Molly Lunaris was working as a teacher in Washington, DC when she made a critical career discovery: She felt a greater passion for a summer job in animal control than she did for teaching.
So, when an opportunity arose for the Richfield native to return to Minnesota and a job with St. Paul Animal Control, she took it. That was 13 years ago. Now, Lunaris is in charge of both the department’s Field Services and Shelter programs.
Animal Control provides care for more than 2,000 dogs, cats and other critters at the city’s shelter every year. Lunaris recently sat down with Eye On St. Paul to discuss dogs, cats, maybe a chicken or two — as well as to share a couple things you might not know about owning a pet in St. Paul.
This interview was edited for length.
Q: How many animals do you have in shelter at any one time?
HAS: It’s really hard to say. It fluctuates so much by season. In January when it’s cold, all of the dogs are hiding inside the house and the cats are too. We might have somewhere in the 10-15 range. And then around the summer it’s not unusual for us to have maybe 50 animals here at a time.
Q: What is the primary reason you have animals in the shelter?
HAS: Generally, it’s because an animal is lost and has gotten itself into some trouble. In the city, we don’t have packs of dogs running or anything like that. So, the animals we get in are often separated from their owners through some way, whether it’s accidental or, sometimes, intentional separation. We also get in a fair number of animals where the owner is in some type of a crisis — if they’ve been hospitalized or arrested and can no longer maintain that bond with the animal. Depending on the situation, we are sometimes working on reunification and sometimes working on re-homing that animal.
Q: How long will you hold an animal before you have to euthanize it or send it somewhere else?
HAS: We don’t have any type of a time limit on that. We have kept animals here at the shelter for months. [State law requires holding a lost animal for at least five business days before release. After the holding period is over, animals may be released to animal rescue organizations.]
Q: Are you open seven days a week?
HAS: No. We’re open Monday through Friday. Realistically, it’s seven days. Eight with holidays. We had an animal surrendered three weeks ago and he’s going out to a foster today.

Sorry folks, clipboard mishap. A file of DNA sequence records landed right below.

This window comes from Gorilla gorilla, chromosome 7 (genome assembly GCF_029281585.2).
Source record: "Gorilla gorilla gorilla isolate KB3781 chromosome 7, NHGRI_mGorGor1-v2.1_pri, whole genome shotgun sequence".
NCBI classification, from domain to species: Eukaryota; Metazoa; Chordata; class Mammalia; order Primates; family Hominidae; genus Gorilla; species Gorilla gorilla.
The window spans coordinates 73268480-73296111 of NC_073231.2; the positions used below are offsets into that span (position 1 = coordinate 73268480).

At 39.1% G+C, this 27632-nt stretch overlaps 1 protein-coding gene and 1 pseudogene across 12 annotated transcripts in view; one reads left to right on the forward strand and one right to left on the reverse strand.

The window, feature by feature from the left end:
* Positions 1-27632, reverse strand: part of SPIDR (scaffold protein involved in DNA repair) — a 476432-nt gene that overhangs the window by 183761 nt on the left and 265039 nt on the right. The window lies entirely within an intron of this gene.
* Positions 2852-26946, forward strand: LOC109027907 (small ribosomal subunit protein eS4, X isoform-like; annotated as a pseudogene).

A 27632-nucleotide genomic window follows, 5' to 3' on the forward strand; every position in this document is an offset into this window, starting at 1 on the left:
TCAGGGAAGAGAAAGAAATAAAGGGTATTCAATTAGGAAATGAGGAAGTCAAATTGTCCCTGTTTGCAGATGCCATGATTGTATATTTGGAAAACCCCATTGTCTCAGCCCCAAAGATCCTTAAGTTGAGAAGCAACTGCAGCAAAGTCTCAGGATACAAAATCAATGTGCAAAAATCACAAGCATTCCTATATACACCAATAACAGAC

Q: Do you have a relationship with foster organizations?
HAS: When we are not able to reunite an animal with its owner, then we are looking to re-home it in some kind of way. We are a small organization, so rather than try to do adoption, which requires staff and public hours and marketing, we really focus on our relationships with nonprofits. The main ones we work with are the Animal Humane Society [and] small nonprofits that do foster-based rescue. We probably have 25 of those in our network.
We’ve been able to grow our programs to the point that we really only euthanize 5% to 6% of the animals that come in. People talk about no kill versus kill shelters — it’s not language I love but people use those terms — and the target for shelters that call themselves no-kill is 90 percent.
Q: So, you either return to the owner or foster almost all the animals you get?
HAS: Or take them to another shelter.
Q: Why are your numbers are so strong?
HAS: That’s what the rate is for the Twin Cities in general. Minnesota is just a wonderful rescue community that really wants to help animals. That really allows shelters that are small like this or have limited resources to really grow the numbers.
Q: What kinds of animals do you have in shelter right now?
HAS: We’re primarily dogs and cats. In addition to that, we have a domestic bunny who is hanging out outside my office. We also have some roosters here. On most days, I would say we have a handful of roosters in our building.
This year we have had a lamb and a baby goat in. The goat was seized. [The owners] couldn’t care for it. The lamb was found stray. She was pretty sickly [and had to be euthanized]. But she had a great two weeks of lots of pampering by the veterinarian.
Q: How many officers do you have?
HAS: Right now, I have three animal services officers. And we’re staffed for five, so we have a couple of positions open that we’re working to hire. We’re on-call 24 hours a day. If there’s an animal emergency in the middle of the night, we get called out of bed.
Q: If people let their cat go outside the house, are they breaking the law?
HAS: Not in St. Paul. St. Paul does not require that cat owners purchase a license for their cat, although dog owners are required to. We ask people to be respectful and if they choose to have an indoor/outdoor cat, be mindful of neighbors who may not want them to dig in their vegetable garden. We always encourage people to keep their pets inside whenever they can.
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